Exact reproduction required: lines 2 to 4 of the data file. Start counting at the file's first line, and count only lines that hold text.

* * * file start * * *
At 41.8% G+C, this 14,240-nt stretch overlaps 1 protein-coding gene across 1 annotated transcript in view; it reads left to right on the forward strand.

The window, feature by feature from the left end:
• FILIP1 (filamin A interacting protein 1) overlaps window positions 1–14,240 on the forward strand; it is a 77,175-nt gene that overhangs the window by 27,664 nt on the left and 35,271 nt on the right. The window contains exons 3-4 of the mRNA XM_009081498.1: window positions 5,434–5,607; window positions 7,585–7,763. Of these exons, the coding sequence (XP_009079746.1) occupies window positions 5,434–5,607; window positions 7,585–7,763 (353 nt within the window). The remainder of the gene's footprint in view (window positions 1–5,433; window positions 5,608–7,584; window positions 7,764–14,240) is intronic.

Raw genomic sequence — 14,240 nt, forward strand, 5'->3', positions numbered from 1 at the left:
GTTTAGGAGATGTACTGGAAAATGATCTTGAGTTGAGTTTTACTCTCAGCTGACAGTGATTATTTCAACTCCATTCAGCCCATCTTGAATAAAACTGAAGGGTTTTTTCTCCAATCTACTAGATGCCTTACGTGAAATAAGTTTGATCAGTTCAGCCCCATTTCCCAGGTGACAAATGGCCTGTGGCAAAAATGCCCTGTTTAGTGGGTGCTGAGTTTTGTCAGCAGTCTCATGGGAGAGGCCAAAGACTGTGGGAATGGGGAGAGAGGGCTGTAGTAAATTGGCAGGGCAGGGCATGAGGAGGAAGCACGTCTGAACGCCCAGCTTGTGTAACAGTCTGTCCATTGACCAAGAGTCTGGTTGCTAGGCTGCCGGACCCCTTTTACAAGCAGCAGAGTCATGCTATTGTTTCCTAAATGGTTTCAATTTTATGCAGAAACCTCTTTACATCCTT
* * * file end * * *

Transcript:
The window, feature by feature from the left end:
• FILIP1 (filamin A interacting protein 1) overlaps window positions 1–14,240 on the forward strand; it is a 77,175-nt gene that overhangs the window by 27,664 nt on the left and 35,271 nt on the right. The window contains exons 3-4 of the mRNA XM_009081498.1: window positions 5,434–5,607; window positions 7,585–7,763. Of these exons, the coding sequence (XP_009079746.1) occupies window positions 5,434–5,607; window positions 7,585–7,763 (353 nt within the window). The remainder of the gene's footprint in view (window positions 1–5,433; window positions 5,608–7,584; window positions 7,764–14,240) is intronic.

Raw genomic sequence — 14,240 nt, forward strand, 5'->3', positions numbered from 1 at the left: